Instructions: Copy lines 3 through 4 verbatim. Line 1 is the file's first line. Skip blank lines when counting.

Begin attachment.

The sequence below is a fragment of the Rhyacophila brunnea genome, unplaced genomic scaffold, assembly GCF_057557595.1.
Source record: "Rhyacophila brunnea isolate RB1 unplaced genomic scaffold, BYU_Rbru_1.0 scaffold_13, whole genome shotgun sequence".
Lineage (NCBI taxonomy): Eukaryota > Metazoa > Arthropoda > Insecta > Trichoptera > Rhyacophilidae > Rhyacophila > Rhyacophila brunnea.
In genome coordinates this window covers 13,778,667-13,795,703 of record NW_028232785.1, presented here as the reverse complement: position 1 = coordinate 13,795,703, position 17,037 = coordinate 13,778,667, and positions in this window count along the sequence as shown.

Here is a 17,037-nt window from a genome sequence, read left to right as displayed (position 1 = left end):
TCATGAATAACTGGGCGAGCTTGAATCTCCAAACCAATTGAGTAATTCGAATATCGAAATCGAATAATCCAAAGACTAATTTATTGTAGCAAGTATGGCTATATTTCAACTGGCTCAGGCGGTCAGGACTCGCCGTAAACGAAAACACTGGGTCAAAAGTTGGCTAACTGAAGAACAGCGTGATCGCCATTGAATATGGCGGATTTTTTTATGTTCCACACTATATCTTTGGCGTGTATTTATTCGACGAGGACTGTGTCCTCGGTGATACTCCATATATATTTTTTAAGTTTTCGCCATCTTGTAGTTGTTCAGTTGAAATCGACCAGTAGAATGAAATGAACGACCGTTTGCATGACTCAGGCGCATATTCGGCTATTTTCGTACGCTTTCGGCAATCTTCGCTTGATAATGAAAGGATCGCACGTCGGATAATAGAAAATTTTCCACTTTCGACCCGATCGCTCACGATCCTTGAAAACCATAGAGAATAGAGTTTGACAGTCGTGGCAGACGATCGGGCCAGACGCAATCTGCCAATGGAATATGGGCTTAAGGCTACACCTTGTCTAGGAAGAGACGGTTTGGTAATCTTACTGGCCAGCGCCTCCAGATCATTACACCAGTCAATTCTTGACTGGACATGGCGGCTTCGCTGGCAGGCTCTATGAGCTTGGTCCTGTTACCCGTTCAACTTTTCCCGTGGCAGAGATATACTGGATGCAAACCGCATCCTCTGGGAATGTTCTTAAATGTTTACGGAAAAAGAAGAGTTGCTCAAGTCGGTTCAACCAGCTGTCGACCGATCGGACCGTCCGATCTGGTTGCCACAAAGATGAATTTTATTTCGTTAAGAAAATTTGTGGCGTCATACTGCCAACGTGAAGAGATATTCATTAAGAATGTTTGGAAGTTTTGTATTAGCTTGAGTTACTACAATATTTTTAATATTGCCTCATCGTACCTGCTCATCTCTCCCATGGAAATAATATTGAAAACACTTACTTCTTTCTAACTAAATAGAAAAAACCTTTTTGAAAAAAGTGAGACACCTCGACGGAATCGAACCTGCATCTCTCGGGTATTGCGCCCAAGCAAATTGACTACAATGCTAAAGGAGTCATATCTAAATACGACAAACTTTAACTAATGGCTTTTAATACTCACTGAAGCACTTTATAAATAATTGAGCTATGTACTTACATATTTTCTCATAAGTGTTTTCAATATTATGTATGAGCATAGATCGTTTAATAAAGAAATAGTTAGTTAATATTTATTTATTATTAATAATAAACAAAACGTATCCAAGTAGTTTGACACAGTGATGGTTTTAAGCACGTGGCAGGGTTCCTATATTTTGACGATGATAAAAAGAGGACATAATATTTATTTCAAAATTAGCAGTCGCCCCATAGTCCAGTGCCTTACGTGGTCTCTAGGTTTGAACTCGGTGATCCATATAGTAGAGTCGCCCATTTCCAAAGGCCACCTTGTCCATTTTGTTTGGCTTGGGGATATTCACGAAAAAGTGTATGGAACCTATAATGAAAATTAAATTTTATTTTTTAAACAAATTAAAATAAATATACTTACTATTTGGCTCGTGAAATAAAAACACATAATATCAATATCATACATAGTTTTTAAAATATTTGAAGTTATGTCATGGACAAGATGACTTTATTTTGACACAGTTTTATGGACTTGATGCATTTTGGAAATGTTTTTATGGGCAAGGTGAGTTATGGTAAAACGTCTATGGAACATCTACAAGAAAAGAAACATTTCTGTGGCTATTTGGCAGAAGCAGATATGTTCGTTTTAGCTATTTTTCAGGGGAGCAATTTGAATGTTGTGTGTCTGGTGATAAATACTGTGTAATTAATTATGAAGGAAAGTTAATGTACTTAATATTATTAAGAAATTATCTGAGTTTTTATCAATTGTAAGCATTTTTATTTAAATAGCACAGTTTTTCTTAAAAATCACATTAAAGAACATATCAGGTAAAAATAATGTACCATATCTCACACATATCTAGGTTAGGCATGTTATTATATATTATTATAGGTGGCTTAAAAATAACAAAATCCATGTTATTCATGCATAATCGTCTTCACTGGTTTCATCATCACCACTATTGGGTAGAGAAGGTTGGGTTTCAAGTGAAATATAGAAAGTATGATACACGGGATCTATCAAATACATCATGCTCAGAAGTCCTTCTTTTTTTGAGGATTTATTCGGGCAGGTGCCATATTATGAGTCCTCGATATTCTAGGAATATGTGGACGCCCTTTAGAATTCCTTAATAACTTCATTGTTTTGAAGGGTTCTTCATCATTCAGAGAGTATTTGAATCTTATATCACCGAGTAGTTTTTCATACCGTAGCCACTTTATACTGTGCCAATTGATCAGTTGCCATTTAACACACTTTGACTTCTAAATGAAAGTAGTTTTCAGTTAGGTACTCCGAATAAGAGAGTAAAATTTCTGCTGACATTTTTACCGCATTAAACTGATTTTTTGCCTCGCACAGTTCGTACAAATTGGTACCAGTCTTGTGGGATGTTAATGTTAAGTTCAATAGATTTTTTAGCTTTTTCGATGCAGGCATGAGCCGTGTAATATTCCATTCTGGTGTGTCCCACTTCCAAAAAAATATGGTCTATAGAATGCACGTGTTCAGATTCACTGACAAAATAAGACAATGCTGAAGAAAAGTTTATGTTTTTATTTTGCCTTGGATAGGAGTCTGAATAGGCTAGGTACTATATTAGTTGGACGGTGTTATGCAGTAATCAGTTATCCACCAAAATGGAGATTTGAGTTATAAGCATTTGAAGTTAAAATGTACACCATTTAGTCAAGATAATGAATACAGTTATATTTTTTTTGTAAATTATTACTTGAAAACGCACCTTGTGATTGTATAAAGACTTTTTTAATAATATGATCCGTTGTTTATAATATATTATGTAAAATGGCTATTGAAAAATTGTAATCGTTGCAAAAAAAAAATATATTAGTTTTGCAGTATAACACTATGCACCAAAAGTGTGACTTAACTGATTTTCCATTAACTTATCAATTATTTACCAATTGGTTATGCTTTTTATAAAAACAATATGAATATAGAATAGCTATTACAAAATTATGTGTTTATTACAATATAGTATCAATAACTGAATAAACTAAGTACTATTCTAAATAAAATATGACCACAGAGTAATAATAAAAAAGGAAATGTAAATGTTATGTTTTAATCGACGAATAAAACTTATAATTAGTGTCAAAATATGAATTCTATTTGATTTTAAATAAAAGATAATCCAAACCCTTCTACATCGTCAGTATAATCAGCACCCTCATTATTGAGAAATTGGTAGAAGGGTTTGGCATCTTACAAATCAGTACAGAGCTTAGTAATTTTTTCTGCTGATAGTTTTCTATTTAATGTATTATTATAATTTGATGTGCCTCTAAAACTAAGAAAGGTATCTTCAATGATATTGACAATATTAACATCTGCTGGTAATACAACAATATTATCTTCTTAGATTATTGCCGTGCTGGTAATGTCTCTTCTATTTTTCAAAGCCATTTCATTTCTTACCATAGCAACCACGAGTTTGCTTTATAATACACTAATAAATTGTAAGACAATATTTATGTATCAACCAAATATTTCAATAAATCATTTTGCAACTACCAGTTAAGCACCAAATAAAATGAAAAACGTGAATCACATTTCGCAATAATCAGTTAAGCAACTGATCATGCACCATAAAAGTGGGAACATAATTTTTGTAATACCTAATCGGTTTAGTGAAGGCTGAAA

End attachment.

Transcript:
Lineage (NCBI taxonomy): Eukaryota > Metazoa > Arthropoda > Insecta > Trichoptera > Rhyacophilidae > Rhyacophila > Rhyacophila brunnea.
In genome coordinates this window covers 13,778,667-13,795,703 of record NW_028232785.1, presented here as the reverse complement: position 1 = coordinate 13,795,703, position 17,037 = coordinate 13,778,667, and positions in this window count along the sequence as shown.